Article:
Prescott Hewett was appointed the first curator of the museum in the 1840s, and he also introduced the practice of keeping post mortem books. The curator of the museum was also responsible for conducting post mortem examinations together with the assistant curator, and the post mortem casebooks frequently refer to pathological specimens preserved in the museum. Specimens were regularly obtained from post mortem examinations or during surgery at the hospital, and the museum has continued to be an integral part of teaching at St George's.
The first printed museum catalogue was published in 1866, edited by John William Ogle and Timothy Holmes. This was apparently based on a scheme by Henry Gray, which however has not survived.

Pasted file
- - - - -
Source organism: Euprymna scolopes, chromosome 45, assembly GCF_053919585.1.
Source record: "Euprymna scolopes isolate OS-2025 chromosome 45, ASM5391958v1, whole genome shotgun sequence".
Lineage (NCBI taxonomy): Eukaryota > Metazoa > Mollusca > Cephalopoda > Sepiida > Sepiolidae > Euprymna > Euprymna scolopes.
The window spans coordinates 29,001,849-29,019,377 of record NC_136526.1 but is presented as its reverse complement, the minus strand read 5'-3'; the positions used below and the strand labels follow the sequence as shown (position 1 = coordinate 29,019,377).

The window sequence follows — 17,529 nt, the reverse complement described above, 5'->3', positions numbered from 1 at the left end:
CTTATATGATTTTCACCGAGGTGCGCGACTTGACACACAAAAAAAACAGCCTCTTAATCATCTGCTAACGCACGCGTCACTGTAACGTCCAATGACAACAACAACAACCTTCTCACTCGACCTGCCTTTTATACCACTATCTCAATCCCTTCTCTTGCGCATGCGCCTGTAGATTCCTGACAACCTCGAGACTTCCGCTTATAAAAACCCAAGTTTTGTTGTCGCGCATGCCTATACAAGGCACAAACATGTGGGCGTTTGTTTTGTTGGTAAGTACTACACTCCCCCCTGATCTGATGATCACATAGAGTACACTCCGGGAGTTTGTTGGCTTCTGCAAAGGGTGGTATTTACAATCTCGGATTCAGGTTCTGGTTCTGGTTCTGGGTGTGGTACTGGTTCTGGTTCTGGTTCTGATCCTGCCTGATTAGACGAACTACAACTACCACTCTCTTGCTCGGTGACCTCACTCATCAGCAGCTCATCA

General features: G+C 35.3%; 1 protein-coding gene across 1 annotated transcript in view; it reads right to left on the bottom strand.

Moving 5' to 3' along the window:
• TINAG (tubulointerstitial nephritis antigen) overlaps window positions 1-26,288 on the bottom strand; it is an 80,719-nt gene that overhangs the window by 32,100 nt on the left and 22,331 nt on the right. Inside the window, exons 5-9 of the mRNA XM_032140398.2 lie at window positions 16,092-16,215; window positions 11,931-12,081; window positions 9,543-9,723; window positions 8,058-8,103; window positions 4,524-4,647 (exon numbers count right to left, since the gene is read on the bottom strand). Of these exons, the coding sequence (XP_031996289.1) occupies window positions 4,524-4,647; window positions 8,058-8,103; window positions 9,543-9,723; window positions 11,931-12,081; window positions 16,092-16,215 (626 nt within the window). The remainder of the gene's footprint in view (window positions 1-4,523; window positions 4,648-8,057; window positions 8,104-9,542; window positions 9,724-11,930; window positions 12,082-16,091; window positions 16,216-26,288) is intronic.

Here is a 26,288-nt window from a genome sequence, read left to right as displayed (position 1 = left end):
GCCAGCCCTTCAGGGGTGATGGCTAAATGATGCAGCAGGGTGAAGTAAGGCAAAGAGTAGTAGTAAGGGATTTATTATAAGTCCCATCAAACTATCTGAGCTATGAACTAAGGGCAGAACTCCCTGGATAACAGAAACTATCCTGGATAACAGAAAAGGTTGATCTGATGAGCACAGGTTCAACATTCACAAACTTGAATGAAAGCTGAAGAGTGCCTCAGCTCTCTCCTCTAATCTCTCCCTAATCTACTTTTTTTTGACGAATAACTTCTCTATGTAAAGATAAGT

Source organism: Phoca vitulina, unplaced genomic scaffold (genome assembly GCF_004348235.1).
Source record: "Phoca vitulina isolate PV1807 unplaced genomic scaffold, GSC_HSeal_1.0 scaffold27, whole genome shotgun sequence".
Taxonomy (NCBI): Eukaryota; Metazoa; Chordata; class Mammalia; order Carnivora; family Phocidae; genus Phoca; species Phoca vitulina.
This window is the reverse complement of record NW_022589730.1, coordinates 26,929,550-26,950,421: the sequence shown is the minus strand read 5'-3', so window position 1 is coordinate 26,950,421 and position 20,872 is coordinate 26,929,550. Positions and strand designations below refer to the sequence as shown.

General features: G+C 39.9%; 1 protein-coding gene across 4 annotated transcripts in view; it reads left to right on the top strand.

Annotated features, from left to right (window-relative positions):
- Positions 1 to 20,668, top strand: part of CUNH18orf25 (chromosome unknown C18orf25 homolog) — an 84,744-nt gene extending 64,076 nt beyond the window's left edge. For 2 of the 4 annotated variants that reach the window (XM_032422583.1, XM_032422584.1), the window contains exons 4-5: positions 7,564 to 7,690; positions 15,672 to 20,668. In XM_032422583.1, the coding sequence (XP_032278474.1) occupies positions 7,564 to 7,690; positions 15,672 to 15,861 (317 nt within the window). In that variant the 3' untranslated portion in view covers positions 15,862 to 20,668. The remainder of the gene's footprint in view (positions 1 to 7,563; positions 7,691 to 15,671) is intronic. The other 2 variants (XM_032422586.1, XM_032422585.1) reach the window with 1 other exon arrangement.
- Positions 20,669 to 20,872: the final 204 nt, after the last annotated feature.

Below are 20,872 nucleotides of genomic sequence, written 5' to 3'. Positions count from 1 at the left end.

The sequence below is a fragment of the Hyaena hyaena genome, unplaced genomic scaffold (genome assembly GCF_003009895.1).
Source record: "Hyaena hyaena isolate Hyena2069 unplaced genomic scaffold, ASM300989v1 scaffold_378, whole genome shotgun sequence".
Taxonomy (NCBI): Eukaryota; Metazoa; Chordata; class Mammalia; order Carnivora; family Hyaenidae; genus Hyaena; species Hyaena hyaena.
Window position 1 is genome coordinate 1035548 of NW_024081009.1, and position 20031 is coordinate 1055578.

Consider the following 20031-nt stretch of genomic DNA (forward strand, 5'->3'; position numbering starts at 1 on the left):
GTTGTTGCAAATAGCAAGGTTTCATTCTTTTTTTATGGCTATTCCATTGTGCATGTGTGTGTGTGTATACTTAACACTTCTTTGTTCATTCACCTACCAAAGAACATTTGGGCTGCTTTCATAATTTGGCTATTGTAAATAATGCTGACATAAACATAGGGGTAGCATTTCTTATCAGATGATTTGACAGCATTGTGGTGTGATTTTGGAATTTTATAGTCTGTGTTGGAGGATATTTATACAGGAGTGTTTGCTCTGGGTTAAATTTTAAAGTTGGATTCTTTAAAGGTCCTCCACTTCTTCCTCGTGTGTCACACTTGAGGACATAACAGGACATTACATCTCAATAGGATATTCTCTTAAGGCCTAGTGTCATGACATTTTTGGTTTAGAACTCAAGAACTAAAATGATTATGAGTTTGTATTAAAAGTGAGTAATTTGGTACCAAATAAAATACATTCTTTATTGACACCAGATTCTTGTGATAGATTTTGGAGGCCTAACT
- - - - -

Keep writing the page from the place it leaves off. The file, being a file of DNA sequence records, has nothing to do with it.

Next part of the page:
The museum was rearranged in 1881, and a new numbering system was adopted. In 1882, a supplementary catalogue, edited by Isambard Owen, was published.
Additionally, two manuscript catalogues exist, the first one covering the years 1884-1899, and the second one 1900-c.1917.
The so-called ‘Green books’ include ‘historical specimens’, numbered 1-101 and introduce a new classification based on diseases.